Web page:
The Sweetest Thing Movie Review
Diaz stars as Christina, an oversexed, under-committal, zeroes kind of gal living in San Francisco. Her two roommates, Courtney (Christina Applegate) and Jane (Selma Blair), are similar poster children for Gen X. In what might have become an interesting spin on the genre, it's the girls who don't call back the guys and the guys who end up whining and crying over their heartache.
But Christina wants to change her ways, driven by a chance encounter with a Nice Guy named Peter (Thomas Jane). Only she's too afraid to meet up with him later that night, so she figures her one shot at love is blown. Fortunately, a couple of juicy details have been left behind -- she knows his name and that he's attending a wedding in a nearby town that weekend -- enough to spur an impromptu road trip with Christina and Courtney attempting to track down her would-be soul mate.
While that's the official plot, the story is hardly anything more than a rickety device to deliver gross-out humor, Farrelly brothers-style. For most of its running time, The Sweetest Thing jumps from one contrived gag to the next: We get a barrage of rude jokes about mysterious stains, dirty underwear, maggot-infested leftovers, public toilets, glory holes, and breast implants -- all without a shred of female nudity! And none of it relates to Christina's quest for love, either.
Porky's-style naughtiness can be fun, but the delivery vehicle needs to be more in touch with its vulgarity. There's Something About Mary didn't take its love story seriously, an irony that actually strengthened the film. But Diaz's soliloquies just don't play in The Sweetest Thing, and a maddeningly drawn-out final act, which abandons comedy altogether, drives the final nail into the bored audience's skull.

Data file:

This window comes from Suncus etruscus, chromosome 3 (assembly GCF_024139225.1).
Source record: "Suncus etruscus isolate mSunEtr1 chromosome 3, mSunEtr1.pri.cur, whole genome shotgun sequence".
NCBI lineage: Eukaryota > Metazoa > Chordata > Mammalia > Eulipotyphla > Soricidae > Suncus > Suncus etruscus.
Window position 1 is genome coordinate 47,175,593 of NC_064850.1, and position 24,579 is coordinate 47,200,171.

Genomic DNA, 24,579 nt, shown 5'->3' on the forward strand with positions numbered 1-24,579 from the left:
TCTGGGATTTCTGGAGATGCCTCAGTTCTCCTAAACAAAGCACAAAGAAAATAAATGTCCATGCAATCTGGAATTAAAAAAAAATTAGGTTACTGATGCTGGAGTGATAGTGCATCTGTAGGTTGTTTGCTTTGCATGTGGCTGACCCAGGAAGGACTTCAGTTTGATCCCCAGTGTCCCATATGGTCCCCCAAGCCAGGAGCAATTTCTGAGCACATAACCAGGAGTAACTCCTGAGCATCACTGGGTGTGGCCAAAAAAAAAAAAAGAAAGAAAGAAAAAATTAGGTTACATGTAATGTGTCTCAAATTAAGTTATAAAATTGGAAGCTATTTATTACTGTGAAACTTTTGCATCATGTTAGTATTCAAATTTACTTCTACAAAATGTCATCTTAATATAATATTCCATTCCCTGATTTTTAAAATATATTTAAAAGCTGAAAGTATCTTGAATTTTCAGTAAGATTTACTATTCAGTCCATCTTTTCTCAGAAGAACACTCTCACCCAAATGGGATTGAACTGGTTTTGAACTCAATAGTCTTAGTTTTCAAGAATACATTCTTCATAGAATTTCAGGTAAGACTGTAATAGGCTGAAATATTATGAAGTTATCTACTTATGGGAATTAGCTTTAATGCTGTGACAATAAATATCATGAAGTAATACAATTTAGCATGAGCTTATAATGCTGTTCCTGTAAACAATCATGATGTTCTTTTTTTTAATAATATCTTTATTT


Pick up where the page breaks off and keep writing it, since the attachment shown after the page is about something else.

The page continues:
The talent behind The Sweetest Thing is inexplicable and deserves mention. Writer Nancy Pimental is best known as the lovely co-host and announcer on Win Ben Stein's Money. Director Roger Kimble wrote and directed both Cruel Intentions and Cruel Intentions 2. And Jason Bateman (who I'm thrilled to see working again) even has a supporting role.
With such an, ahem, eclectic cast and crew, I had far higher hopes for this Thing than it paid out. But I think most of the problems could have been fixed by simply recasting the lead with someone much less wholesome. After all, wouldn't this raunchy road trip have been better with Christina Applegate and... Jenny McCarthy?
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